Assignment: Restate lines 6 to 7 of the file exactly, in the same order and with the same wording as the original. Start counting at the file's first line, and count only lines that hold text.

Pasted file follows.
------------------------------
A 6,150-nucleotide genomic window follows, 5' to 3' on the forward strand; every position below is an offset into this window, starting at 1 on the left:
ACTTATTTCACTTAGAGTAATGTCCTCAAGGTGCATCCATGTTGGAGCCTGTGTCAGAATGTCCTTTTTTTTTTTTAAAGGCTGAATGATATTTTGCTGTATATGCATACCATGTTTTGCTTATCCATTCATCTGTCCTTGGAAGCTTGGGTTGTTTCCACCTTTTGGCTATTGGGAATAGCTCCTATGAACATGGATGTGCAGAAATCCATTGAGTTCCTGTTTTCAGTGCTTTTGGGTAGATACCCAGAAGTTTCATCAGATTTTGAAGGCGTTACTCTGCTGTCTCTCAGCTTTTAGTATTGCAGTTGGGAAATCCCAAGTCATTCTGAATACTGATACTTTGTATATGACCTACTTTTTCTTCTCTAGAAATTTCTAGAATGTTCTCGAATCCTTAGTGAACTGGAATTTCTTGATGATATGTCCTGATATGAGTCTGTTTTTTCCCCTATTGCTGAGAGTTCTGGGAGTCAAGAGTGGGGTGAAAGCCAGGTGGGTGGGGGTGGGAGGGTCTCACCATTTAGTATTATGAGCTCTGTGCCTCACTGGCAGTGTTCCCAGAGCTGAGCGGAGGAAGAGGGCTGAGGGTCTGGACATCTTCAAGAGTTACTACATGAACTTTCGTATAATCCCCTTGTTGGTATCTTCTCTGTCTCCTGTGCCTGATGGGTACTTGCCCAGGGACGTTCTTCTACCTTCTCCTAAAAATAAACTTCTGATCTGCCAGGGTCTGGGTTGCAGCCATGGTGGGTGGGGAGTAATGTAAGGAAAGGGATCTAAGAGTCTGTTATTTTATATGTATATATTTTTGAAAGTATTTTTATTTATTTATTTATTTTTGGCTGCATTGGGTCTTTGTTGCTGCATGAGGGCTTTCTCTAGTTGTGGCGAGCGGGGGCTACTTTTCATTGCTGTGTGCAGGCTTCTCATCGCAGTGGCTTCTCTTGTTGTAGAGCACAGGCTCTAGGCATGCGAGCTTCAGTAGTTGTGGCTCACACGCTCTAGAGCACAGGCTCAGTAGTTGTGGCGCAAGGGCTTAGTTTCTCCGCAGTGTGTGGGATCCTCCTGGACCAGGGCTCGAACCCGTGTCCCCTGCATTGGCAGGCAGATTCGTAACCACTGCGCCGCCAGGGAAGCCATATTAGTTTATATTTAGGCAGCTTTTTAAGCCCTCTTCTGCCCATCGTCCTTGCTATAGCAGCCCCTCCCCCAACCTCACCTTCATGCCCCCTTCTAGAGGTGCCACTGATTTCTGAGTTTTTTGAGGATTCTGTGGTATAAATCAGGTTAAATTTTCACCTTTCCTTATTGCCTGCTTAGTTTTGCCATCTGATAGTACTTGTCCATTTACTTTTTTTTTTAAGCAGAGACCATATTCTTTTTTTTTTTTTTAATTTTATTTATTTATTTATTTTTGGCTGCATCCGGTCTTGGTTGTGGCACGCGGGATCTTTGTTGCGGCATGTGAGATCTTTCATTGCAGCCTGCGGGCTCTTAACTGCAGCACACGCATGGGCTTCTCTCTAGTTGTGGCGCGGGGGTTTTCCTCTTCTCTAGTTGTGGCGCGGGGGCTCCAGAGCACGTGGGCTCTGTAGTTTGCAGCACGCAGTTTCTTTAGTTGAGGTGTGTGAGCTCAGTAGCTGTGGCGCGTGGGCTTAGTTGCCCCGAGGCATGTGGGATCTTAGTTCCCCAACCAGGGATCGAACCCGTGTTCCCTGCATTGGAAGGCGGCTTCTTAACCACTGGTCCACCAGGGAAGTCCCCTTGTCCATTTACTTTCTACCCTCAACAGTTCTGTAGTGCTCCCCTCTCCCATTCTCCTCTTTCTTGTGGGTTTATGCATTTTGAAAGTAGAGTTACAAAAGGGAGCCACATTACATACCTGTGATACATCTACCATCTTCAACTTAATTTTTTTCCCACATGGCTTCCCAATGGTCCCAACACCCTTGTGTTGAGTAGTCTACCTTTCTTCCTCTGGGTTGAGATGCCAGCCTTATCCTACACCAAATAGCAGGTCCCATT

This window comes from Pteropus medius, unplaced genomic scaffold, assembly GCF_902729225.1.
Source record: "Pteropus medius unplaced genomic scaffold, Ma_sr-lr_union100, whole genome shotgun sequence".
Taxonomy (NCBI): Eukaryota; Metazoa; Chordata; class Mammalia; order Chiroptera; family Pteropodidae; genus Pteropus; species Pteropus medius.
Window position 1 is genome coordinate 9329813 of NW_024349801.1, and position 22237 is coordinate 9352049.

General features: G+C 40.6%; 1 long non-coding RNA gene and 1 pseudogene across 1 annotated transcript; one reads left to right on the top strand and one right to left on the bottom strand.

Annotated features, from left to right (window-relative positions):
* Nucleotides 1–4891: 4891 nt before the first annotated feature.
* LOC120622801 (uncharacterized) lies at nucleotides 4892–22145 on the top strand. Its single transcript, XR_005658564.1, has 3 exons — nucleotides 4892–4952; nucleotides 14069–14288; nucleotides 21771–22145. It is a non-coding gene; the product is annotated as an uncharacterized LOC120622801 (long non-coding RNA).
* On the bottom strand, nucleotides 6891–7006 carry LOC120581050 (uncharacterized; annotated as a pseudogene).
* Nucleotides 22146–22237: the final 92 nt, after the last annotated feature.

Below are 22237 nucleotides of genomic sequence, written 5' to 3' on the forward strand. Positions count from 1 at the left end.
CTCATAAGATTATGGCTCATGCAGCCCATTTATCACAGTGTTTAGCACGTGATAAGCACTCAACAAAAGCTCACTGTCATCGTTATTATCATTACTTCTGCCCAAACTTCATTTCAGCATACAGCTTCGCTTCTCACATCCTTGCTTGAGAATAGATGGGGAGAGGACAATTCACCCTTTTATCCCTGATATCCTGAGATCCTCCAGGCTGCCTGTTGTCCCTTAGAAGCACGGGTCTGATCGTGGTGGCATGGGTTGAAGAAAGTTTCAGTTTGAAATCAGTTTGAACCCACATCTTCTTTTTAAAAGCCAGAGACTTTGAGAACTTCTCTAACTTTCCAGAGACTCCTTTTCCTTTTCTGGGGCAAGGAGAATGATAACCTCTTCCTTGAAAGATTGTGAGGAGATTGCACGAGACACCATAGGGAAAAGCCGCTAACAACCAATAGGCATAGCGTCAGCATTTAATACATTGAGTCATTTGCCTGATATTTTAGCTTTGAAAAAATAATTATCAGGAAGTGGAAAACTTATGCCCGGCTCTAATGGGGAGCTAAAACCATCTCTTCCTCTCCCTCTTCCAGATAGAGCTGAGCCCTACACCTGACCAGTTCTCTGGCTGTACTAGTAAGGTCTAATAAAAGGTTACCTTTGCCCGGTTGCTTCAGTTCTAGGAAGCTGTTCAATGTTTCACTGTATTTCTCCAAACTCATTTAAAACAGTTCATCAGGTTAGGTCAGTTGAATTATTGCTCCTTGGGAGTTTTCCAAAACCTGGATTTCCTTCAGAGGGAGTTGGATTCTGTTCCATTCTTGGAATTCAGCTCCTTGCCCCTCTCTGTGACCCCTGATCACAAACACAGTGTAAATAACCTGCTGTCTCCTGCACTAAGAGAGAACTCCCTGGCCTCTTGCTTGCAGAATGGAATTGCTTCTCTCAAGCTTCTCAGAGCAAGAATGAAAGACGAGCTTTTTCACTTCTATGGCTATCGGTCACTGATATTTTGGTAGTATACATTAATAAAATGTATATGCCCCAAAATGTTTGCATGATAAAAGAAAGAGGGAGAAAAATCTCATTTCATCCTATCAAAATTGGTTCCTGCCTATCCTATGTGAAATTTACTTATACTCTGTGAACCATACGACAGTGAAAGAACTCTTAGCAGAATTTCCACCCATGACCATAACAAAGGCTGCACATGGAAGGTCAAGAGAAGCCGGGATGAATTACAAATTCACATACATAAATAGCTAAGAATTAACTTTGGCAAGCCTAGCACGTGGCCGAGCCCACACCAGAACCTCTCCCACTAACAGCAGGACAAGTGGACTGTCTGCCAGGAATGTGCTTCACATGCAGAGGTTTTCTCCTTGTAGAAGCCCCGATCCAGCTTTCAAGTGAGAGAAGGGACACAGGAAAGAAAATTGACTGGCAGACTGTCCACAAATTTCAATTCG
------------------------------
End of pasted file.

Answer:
Window position 1 is genome coordinate 9329813 of NW_024349801.1, and position 22237 is coordinate 9352049.

General features: G+C 40.6%; 1 long non-coding RNA gene and 1 pseudogene across 1 annotated transcript; one reads left to right on the top strand and one right to left on the bottom strand.